Your car has got a lot going on, both literally under the hood and in every corner of it. When your car has a problem, there’s a very good chance that this problem has a precursor you could have easily figured out if you had been very attentive to it earlier on. The fact is, the more mindful you are about your car’s operation, the longer it’s going to last and the more efficient it’s going to be in the short term.
Problems don’t just appear out of nowhere, after all. For the most part, you get at least a few days of warning before a major problem is going to crop up. Other than there being a nail in the tire, you can generally count on getting some sort of warning, like the car may not drive quite right or there’s a funny sound. In any case, either look at it yourself if you feel qualified or take it to a professional.
The Chunk Chunk
The sound of chunking in your car while you’re driving is a classic sign that you’re completely out of gas. This is terrible for your fuel pump, and not particularly good for your engine. Now, you usually have tons of time to work on this by filling up because the low fuel light goes on. Before that, you have an entire gauge that’s only there to let you know when you’re getting low. But then, at the same time, if you notice the gauge hasn’t moved in a while, the gauge itself may be the problem.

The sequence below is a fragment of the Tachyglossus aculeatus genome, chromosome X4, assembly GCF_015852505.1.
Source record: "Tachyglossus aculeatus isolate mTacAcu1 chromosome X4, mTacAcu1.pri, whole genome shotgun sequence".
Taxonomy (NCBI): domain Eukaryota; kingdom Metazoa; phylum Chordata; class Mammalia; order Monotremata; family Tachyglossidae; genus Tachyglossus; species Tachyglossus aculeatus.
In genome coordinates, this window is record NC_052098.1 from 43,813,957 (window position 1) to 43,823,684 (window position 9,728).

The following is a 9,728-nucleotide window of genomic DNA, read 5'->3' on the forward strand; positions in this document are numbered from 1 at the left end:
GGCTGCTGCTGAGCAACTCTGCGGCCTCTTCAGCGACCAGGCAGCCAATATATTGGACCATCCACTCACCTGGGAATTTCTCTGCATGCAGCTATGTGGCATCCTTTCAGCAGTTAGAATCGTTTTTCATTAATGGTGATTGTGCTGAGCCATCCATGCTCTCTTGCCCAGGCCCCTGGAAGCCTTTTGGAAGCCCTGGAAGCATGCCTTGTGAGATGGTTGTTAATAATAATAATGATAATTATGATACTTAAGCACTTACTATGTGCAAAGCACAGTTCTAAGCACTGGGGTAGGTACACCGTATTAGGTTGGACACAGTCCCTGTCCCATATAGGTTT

As you can easily find when you peruse Dig My Ride, your tires don’t need to be entirely flat before the car seems as if it’s balancing on a strange pivot of some kind. This can sometimes happen if your tire loses only ten psi of air pressure. At the same time, you also have to be mindful that wear patterns can happen quickly if your tires haven’t been properly rotated. Even with getting your alignment done regularly, getting your tires rotated is still an essential part of vehicular maintenance.
Rough and Squeaking Sounds
Sometimes, there are sounds that are just rough-sounding in general, or that squeak in a very uncomfortable way. These are usually signs that one of the belts in your vehicle is beginning to slip. Now, in some cases, this just means someone spilled a little bit of oil on them. In other cases, this means that the belts are slipping off of their spindles or guides. This can happen for a lot of reasons, including the belts wearing out, parts shifting in ways they aren’t supposed to, or an excess of drag, such as when an engine is burning oil. Generally speaking, unless you yourself are very good at vehicle maintenance, strange squeaks are worth taking to someone knowledgeable that can listen for specifics and pop the hood to learn more.